corruption;
b) whose conduct is insulting or otherwise violates the basic rules of decent
conduct;
c) who uses sporting events for manifestations of a non-sporting nature;
d) whose conduct brings the sport of football, and UEFA in particular, into
disrepute;
e) who does not abide by decisions and directives of the Organs for the
Administration of Justice;
f) who does not comply with instructions given by the match officials;
g) who culpably reports for a match late or not at all;
h) who culpably causes a match to be interrupted or abandoned or who is
responsible for its interruption or abandonment;
i) who inscribes on the match sheet a player who is not eligible to play;
j) who acts in a way that is likely to exert an influence on the progress and/or
the result of a match by means of behaviour in breach of the statutory
objectives of UEFA with a view to gaining an undue advantage for himself or
a third party.
k) who commits an act of assault;
l) who participates directly or indirectly in betting or similar activities relating to
UEFA competition matches, or who has a direct or indirect financial interest
in such activities.

  1. Steve Davis - Nov 27, 2012 at 2:13 PM

    What about the manager? I wonder if there should not be some sanction for him, too? Where was the leadership from the bench? Whole thing could have been solved so easily with a bit of proper direction from the boss.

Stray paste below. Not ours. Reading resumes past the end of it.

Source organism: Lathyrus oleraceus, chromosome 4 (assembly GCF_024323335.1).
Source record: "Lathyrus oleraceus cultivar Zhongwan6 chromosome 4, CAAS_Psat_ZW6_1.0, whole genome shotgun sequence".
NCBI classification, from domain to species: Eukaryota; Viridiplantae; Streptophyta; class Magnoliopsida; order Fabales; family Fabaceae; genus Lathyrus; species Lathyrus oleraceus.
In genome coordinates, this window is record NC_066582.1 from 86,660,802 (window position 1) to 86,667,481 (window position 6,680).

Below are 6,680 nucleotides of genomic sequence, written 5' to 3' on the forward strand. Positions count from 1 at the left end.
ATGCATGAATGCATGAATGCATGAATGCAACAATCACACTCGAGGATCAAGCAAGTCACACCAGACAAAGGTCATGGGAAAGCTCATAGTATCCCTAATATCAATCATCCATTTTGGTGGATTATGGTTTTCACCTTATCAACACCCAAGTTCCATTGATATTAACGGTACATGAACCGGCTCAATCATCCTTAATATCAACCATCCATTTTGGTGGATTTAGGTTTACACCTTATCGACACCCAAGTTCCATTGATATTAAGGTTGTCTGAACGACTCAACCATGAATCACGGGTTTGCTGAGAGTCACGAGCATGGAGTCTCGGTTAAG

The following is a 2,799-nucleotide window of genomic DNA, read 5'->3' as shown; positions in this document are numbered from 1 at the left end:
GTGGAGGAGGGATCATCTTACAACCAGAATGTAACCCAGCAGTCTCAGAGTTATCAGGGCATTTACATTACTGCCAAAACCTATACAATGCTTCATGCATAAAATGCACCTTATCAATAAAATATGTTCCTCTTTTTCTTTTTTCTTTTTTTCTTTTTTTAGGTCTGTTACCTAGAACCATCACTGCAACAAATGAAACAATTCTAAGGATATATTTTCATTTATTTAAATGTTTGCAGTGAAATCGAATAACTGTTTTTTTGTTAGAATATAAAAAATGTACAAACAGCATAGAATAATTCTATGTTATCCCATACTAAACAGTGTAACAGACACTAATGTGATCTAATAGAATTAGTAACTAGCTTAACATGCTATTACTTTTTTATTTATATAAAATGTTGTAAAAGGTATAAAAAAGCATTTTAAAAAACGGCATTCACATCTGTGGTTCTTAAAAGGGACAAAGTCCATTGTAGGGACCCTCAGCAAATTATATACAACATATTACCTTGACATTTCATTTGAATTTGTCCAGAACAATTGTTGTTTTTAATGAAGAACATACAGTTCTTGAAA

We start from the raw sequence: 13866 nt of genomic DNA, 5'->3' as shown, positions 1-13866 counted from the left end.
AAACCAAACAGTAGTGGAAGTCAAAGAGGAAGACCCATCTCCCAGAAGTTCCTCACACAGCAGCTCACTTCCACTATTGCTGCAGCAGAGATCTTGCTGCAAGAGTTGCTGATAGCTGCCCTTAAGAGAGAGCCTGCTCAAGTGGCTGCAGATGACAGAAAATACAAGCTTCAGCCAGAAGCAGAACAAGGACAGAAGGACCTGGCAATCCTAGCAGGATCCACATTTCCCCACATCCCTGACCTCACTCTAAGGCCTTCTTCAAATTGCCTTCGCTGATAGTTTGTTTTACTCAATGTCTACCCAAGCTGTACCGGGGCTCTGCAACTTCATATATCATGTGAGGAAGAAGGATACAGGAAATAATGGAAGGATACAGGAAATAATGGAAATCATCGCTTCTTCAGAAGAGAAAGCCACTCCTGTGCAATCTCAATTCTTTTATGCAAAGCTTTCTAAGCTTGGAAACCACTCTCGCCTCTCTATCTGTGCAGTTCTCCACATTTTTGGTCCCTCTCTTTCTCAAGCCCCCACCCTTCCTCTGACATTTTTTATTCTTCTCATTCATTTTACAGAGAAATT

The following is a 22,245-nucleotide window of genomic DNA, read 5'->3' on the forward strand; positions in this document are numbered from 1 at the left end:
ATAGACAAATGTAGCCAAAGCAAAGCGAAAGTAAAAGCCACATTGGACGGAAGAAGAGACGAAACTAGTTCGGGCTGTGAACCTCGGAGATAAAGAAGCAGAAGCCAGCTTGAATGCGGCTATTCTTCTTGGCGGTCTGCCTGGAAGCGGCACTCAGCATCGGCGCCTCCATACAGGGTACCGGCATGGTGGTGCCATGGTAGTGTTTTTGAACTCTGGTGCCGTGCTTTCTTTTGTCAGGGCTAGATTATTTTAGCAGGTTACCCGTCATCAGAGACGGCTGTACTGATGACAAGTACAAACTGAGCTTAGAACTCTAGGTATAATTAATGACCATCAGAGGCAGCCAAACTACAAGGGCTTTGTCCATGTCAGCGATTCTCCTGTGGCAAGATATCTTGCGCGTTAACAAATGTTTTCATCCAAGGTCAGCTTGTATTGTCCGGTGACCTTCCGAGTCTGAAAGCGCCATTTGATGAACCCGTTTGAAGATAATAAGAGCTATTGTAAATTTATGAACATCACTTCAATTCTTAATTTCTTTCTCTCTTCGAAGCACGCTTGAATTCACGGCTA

• Richard Farley - Nov 27, 2012 at 2:22 PM

      Word was Lucescu tried to give the goal back, and his post-match comments certainly seemed consistent with those reports. But it seems that one thwarted attempt to convince his team to conceded an evening goal shouldn’t have stopped him. I suppose people trust the Lucescu had the best intentions at heart, even if he didn’t seem very dogged in imposing them. I do still wonder how Shakhtar didn’t give up one in response.

  2. novisaddude - Nov 27, 2012 at 2:22 PM

    Arsenal offered Sheffield United to replay the match when something similar happened in 1998/99 in FA Cup.

  3. mvktr2 - Nov 27, 2012 at 8:12 PM

    I don’t really care for and in fact despise the lets let so and so with a broken leg score a goal, basket, or TD so they can have x-y-z record that seems to happen with regularity in US sports. What I however respect the heck out of is the honest sportsmanship shown on soccer pitches around the world. It’s a shame the honorable principles of the game were violate by Adriano. I must admit though it sure was fun to watch, especially since it didn’t truly effect the outcome of the match.

  4. danielofthedale - Nov 27, 2012 at 11:45 PM

    While I think what Adriano did was about as low class as you can get on a soccer, he in fact broke no rule. No where does it say you must give the ball back If FIFA or UEFA want to make that a rule, go for it but its not right to penalize someone when they in fact did nothing they knew would lead to a suspension.